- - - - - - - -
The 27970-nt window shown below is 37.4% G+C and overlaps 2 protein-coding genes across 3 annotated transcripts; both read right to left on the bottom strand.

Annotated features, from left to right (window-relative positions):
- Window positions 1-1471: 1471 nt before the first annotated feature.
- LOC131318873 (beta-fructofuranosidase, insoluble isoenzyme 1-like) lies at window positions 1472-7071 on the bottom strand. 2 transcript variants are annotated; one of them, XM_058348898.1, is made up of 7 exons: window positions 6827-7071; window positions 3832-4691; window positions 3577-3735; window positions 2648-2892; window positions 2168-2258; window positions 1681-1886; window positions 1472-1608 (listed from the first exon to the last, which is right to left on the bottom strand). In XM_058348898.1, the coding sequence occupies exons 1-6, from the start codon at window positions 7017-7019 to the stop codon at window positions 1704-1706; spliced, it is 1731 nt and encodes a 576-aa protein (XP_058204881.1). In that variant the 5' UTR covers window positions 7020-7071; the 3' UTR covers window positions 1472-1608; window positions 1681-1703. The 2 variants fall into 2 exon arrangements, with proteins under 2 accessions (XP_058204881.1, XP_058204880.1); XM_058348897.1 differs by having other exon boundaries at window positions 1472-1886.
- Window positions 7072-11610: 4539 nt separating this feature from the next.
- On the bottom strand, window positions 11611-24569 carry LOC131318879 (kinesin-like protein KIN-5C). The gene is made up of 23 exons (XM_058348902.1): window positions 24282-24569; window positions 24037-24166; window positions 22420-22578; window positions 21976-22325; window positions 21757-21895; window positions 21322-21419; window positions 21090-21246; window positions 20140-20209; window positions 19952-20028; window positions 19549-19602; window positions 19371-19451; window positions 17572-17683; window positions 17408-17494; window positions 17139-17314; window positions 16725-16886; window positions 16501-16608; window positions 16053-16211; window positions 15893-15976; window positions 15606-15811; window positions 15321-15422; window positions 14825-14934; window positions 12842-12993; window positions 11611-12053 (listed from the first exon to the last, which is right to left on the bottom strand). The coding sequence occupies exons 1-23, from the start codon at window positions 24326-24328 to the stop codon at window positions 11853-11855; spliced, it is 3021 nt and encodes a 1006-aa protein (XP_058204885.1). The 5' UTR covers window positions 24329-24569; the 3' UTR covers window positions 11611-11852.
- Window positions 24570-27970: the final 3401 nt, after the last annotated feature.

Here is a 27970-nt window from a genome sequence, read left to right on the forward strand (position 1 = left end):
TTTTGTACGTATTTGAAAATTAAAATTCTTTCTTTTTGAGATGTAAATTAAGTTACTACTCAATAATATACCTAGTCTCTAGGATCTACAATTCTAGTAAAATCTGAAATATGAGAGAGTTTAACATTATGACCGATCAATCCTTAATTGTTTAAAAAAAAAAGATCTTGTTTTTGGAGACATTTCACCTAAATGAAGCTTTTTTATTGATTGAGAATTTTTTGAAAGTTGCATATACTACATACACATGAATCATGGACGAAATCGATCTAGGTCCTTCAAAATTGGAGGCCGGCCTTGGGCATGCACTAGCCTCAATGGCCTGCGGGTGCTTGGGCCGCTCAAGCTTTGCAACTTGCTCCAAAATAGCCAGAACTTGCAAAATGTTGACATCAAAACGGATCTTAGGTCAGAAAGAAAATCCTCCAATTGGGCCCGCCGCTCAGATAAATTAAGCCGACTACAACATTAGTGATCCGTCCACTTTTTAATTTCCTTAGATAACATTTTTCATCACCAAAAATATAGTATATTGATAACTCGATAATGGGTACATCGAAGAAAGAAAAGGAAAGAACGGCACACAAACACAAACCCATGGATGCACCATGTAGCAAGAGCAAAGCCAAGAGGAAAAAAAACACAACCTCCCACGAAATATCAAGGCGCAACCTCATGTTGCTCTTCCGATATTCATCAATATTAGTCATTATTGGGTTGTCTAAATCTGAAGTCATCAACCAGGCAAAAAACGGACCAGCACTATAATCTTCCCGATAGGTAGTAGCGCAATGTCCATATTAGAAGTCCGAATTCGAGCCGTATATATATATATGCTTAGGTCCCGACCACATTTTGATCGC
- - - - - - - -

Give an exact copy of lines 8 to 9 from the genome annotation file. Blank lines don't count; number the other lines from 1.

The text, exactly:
Here is a 27970-nt window from a genome sequence, read left to right on the forward strand (position 1 = left end):
TTTTGTACGTATTTGAAAATTAAAATTCTTTCTTTTTGAGATGTAAATTAAGTTACTACTCAATAATATACCTAGTCTCTAGGATCTACAATTCTAGTAAAATCTGAAATATGAGAGAGTTTAACATTATGACCGATCAATCCTTAATTGTTTAAAAAAAAAAGATCTTGTTTTTGGAGACATTTCACCTAAATGAAGCTTTTTTATTGATTGAGAATTTTTTGAAAGTTGCATATACTACATACACATGAATCATGGACGAAATCGATCTAGGTCCTTCAAAATTGGAGGCCGGCCTTGGGCATGCACTAGCCTCAATGGCCTGCGGGTGCTTGGGCCGCTCAAGCTTTGCAACTTGCTCCAAAATAGCCAGAACTTGCAAAATGTTGACATCAAAACGGATCTTAGGTCAGAAAGAAAATCCTCCAATTGGGCCCGCCGCTCAGATAAATTAAGCCGACTACAACATTAGTGATCCGTCCACTTTTTAATTTCCTTAGATAACATTTTTCATCACCAAAAATATAGTATATTGATAACTCGATAATGGGTACATCGAAGAAAGAAAAGGAAAGAACGGCACACAAACACAAACCCATGGATGCACCATGTAGCAAGAGCAAAGCCAAGAGGAAAAAAAACACAACCTCCCACGAAATATCAAGGCGCAACCTCATGTTGCTCTTCCGATATTCATCAATATTAGTCATTATTGGGTTGTCTAAATCTGAAGTCATCAACCAGGCAAAAAACGGACCAGCACTATAATCTTCCCGATAGGTAGTAGCGCAATGTCCATATTAGAAGTCCGAATTCGAGCCGTATATATATATATGCTTAGGTCCCGACCACATTTTGATCGC